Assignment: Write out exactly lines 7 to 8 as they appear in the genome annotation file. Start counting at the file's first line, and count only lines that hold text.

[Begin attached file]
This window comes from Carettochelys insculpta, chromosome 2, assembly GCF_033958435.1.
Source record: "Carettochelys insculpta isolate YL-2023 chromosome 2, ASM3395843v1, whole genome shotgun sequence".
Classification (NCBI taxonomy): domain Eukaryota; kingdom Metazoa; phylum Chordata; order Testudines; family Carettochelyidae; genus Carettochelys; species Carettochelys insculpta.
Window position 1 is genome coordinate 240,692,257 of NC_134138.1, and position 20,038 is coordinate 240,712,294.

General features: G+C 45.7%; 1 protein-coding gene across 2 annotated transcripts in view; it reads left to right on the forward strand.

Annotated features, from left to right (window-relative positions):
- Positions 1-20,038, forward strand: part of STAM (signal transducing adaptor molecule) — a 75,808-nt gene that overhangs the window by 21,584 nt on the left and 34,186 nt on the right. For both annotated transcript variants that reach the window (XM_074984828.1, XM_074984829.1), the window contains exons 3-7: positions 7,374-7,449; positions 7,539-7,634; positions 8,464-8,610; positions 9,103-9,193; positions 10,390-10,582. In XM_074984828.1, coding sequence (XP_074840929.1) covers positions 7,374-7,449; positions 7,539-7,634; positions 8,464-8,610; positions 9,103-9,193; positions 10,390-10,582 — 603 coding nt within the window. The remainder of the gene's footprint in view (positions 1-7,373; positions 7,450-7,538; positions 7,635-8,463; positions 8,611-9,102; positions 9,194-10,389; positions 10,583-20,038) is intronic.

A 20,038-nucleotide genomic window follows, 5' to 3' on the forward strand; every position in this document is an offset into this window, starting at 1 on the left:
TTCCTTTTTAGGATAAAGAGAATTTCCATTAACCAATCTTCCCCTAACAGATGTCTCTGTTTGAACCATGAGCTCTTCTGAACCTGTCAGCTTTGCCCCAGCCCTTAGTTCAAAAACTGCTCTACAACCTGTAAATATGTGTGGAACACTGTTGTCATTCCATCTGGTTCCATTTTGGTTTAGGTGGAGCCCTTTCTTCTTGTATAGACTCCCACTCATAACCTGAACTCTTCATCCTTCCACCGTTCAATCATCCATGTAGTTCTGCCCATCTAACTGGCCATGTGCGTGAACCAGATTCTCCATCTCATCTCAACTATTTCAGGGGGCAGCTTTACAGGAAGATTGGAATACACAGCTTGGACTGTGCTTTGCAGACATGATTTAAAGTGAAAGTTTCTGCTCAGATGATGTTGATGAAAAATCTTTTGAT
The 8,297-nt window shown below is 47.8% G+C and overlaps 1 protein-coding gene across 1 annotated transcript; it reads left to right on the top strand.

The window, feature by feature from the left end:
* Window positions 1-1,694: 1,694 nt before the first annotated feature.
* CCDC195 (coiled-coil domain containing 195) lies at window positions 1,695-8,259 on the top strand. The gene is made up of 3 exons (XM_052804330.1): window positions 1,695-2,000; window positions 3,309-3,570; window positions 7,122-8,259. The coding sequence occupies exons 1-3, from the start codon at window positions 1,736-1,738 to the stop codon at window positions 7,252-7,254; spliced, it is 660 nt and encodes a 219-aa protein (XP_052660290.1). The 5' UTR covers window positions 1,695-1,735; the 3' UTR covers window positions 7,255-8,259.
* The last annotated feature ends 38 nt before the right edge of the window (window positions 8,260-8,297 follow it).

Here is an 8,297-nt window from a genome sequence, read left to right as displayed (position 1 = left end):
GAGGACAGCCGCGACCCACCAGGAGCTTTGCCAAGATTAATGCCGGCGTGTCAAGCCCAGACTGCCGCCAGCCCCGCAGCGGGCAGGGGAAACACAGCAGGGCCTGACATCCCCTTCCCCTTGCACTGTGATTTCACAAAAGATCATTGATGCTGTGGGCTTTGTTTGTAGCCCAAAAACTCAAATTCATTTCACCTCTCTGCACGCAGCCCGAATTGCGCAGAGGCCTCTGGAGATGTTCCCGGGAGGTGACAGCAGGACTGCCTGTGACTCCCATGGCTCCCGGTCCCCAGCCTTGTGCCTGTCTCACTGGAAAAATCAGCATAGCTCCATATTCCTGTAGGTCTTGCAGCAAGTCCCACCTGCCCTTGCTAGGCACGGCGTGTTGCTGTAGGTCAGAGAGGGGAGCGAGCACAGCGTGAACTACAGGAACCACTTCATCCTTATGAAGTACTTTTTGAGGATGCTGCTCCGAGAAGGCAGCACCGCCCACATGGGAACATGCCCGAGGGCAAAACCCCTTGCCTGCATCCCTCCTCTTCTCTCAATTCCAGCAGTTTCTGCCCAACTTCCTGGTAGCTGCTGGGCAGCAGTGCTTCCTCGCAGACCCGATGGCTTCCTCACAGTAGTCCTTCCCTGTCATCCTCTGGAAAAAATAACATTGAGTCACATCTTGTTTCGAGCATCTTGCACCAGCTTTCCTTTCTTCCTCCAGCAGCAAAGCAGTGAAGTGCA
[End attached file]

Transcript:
- Positions 1-20,038, forward strand: part of STAM (signal transducing adaptor molecule) — a 75,808-nt gene that overhangs the window by 21,584 nt on the left and 34,186 nt on the right. For both annotated transcript variants that reach the window (XM_074984828.1, XM_074984829.1), the window contains exons 3-7: positions 7,374-7,449; positions 7,539-7,634; positions 8,464-8,610; positions 9,103-9,193; positions 10,390-10,582. In XM_074984828.1, coding sequence (XP_074840929.1) covers positions 7,374-7,449; positions 7,539-7,634; positions 8,464-8,610; positions 9,103-9,193; positions 10,390-10,582 — 603 coding nt within the window. The remainder of the gene's footprint in view (positions 1-7,373; positions 7,450-7,538; positions 7,635-8,463; positions 8,611-9,102; positions 9,194-10,389; positions 10,583-20,038) is intronic.

A 20,038-nucleotide genomic window follows, 5' to 3' on the forward strand; every position in this document is an offset into this window, starting at 1 on the left: